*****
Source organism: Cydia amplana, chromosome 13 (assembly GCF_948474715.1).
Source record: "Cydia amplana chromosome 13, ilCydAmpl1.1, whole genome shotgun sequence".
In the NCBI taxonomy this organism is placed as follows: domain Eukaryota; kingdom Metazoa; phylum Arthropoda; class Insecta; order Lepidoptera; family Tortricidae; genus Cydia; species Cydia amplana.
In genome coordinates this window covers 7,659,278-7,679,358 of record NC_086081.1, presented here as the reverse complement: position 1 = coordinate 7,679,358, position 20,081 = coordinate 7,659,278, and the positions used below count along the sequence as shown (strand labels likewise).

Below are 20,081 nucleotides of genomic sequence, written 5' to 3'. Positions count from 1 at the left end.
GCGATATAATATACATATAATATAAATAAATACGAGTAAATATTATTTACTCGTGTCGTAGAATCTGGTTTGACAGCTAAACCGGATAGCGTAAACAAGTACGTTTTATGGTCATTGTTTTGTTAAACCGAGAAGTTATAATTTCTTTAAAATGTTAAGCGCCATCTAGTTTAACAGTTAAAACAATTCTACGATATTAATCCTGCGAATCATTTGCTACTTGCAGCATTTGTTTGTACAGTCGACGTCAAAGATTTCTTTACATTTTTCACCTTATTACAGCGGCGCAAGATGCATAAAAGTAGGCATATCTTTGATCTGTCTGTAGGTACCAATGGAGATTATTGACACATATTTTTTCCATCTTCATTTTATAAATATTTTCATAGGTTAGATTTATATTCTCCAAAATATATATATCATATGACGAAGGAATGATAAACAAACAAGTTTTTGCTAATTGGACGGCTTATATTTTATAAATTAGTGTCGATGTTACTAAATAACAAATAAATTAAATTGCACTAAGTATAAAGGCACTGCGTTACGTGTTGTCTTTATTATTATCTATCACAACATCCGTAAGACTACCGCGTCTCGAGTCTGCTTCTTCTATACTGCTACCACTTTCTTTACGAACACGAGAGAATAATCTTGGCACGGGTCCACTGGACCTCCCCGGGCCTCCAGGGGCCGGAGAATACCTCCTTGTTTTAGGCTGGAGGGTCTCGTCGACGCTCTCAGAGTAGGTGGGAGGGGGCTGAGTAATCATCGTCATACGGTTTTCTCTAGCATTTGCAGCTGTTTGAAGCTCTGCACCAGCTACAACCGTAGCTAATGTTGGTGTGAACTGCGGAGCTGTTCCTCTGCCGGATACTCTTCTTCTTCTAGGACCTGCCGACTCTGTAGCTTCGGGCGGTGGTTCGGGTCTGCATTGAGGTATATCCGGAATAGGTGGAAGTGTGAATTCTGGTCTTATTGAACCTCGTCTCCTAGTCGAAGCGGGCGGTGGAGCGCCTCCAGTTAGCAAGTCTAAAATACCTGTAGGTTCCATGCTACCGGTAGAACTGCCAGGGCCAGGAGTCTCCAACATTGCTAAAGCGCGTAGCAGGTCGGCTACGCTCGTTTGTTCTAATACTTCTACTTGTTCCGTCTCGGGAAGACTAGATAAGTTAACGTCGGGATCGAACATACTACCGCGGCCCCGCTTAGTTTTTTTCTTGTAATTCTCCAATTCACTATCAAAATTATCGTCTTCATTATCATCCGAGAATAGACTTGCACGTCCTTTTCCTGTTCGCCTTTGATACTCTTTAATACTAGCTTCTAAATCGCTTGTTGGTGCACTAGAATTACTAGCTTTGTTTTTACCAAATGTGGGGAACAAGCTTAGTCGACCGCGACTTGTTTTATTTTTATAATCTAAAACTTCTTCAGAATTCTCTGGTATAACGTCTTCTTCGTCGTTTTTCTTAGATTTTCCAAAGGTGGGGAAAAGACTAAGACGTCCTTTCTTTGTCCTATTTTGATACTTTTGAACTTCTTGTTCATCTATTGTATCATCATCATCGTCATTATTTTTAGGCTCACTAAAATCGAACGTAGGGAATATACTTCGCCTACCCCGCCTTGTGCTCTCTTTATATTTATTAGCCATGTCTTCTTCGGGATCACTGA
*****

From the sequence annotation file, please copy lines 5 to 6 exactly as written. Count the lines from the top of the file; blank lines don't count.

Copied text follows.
Below are 20,081 nucleotides of genomic sequence, written 5' to 3'. Positions count from 1 at the left end.
GCGATATAATATACATATAATATAAATAAATACGAGTAAATATTATTTACTCGTGTCGTAGAATCTGGTTTGACAGCTAAACCGGATAGCGTAAACAAGTACGTTTTATGGTCATTGTTTTGTTAAACCGAGAAGTTATAATTTCTTTAAAATGTTAAGCGCCATCTAGTTTAACAGTTAAAACAATTCTACGATATTAATCCTGCGAATCATTTGCTACTTGCAGCATTTGTTTGTACAGTCGACGTCAAAGATTTCTTTACATTTTTCACCTTATTACAGCGGCGCAAGATGCATAAAAGTAGGCATATCTTTGATCTGTCTGTAGGTACCAATGGAGATTATTGACACATATTTTTTCCATCTTCATTTTATAAATATTTTCATAGGTTAGATTTATATTCTCCAAAATATATATATCATATGACGAAGGAATGATAAACAAACAAGTTTTTGCTAATTGGACGGCTTATATTTTATAAATTAGTGTCGATGTTACTAAATAACAAATAAATTAAATTGCACTAAGTATAAAGGCACTGCGTTACGTGTTGTCTTTATTATTATCTATCACAACATCCGTAAGACTACCGCGTCTCGAGTCTGCTTCTTCTATACTGCTACCACTTTCTTTACGAACACGAGAGAATAATCTTGGCACGGGTCCACTGGACCTCCCCGGGCCTCCAGGGGCCGGAGAATACCTCCTTGTTTTAGGCTGGAGGGTCTCGTCGACGCTCTCAGAGTAGGTGGGAGGGGGCTGAGTAATCATCGTCATACGGTTTTCTCTAGCATTTGCAGCTGTTTGAAGCTCTGCACCAGCTACAACCGTAGCTAATGTTGGTGTGAACTGCGGAGCTGTTCCTCTGCCGGATACTCTTCTTCTTCTAGGACCTGCCGACTCTGTAGCTTCGGGCGGTGGTTCGGGTCTGCATTGAGGTATATCCGGAATAGGTGGAAGTGTGAATTCTGGTCTTATTGAACCTCGTCTCCTAGTCGAAGCGGGCGGTGGAGCGCCTCCAGTTAGCAAGTCTAAAATACCTGTAGGTTCCATGCTACCGGTAGAACTGCCAGGGCCAGGAGTCTCCAACATTGCTAAAGCGCGTAGCAGGTCGGCTACGCTCGTTTGTTCTAATACTTCTACTTGTTCCGTCTCGGGAAGACTAGATAAGTTAACGTCGGGATCGAACATACTACCGCGGCCCCGCTTAGTTTTTTTCTTGTAATTCTCCAATTCACTATCAAAATTATCGTCTTCATTATCATCCGAGAATAGACTTGCACGTCCTTTTCCTGTTCGCCTTTGATACTCTTTAATACTAGCTTCTAAATCGCTTGTTGGTGCACTAGAATTACTAGCTTTGTTTTTACCAAATGTGGGGAACAAGCTTAGTCGACCGCGACTTGTTTTATTTTTATAATCTAAAACTTCTTCAGAATTCTCTGGTATAACGTCTTCTTCGTCGTTTTTCTTAGATTTTCCAAAGGTGGGGAAAAGACTAAGACGTCCTTTCTTTGTCCTATTTTGATACTTTTGAACTTCTTGTTCATCTATTGTATCATCATCATCGTCATTATTTTTAGGCTCACTAAAATCGAACGTAGGGAATATACTTCGCCTACCCCGCCTTGTGCTCTCTTTATATTTATTAGCCATGTCTTCTTCGGGATCACTGA